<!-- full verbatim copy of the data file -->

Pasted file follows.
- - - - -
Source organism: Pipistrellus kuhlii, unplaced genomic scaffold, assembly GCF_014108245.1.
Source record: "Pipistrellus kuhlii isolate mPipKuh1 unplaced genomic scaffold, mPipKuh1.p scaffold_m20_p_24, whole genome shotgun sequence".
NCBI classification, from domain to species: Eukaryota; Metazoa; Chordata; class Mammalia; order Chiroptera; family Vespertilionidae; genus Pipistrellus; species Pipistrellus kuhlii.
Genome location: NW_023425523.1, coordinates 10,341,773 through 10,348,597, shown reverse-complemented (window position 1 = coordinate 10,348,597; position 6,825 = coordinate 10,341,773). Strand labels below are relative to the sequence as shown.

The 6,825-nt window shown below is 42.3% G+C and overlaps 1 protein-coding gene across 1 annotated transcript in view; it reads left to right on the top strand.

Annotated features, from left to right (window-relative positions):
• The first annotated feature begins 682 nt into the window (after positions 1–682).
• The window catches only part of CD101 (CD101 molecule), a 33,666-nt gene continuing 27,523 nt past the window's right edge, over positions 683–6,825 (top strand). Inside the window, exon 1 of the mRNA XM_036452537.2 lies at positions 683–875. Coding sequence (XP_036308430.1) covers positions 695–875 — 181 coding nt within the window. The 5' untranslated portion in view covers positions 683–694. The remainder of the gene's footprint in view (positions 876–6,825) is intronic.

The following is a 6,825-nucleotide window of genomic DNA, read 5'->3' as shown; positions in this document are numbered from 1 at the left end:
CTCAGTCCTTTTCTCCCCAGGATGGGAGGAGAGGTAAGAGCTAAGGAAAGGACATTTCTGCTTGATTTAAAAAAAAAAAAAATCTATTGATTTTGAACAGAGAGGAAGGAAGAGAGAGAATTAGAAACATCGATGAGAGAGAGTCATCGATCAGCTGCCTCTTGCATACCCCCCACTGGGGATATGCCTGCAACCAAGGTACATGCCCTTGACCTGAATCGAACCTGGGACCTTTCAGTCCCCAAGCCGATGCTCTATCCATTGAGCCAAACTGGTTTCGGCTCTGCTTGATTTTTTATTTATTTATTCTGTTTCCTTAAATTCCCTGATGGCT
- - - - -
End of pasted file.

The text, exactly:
Source organism: Pipistrellus kuhlii, unplaced genomic scaffold, assembly GCF_014108245.1.
Source record: "Pipistrellus kuhlii isolate mPipKuh1 unplaced genomic scaffold, mPipKuh1.p scaffold_m20_p_24, whole genome shotgun sequence".
NCBI classification, from domain to species: Eukaryota; Metazoa; Chordata; class Mammalia; order Chiroptera; family Vespertilionidae; genus Pipistrellus; species Pipistrellus kuhlii.
Genome location: NW_023425523.1, coordinates 10,341,773 through 10,348,597, shown reverse-complemented (window position 1 = coordinate 10,348,597; position 6,825 = coordinate 10,341,773). Strand labels below are relative to the sequence as shown.

The 6,825-nt window shown below is 42.3% G+C and overlaps 1 protein-coding gene across 1 annotated transcript in view; it reads left to right on the top strand.

Annotated features, from left to right (window-relative positions):
• The first annotated feature begins 682 nt into the window (after positions 1–682).
• The window catches only part of CD101 (CD101 molecule), a 33,666-nt gene continuing 27,523 nt past the window's right edge, over positions 683–6,825 (top strand). Inside the window, exon 1 of the mRNA XM_036452537.2 lies at positions 683–875. Coding sequence (XP_036308430.1) covers positions 695–875 — 181 coding nt within the window. The 5' untranslated portion in view covers positions 683–694. The remainder of the gene's footprint in view (positions 876–6,825) is intronic.

The following is a 6,825-nucleotide window of genomic DNA, read 5'->3' as shown; positions in this document are numbered from 1 at the left end:
CTCAGTCCTTTTCTCCCCAGGATGGGAGGAGAGGTAAGAGCTAAGGAAAGGACATTTCTGCTTGATTTAAAAAAAAAAAAAATCTATTGATTTTGAACAGAGAGGAAGGAAGAGAGAGAATTAGAAACATCGATGAGAGAGAGTCATCGATCAGCTGCCTCTTGCATACCCCCCACTGGGGATATGCCTGCAACCAAGGTACATGCCCTTGACCTGAATCGAACCTGGGACCTTTCAGTCCCCAAGCCGATGCTCTATCCATTGAGCCAAACTGGTTTCGGCTCTGCTTGATTTTTTATTTATTTATTCTGTTTCCTTAAATTCCCTGATGGCT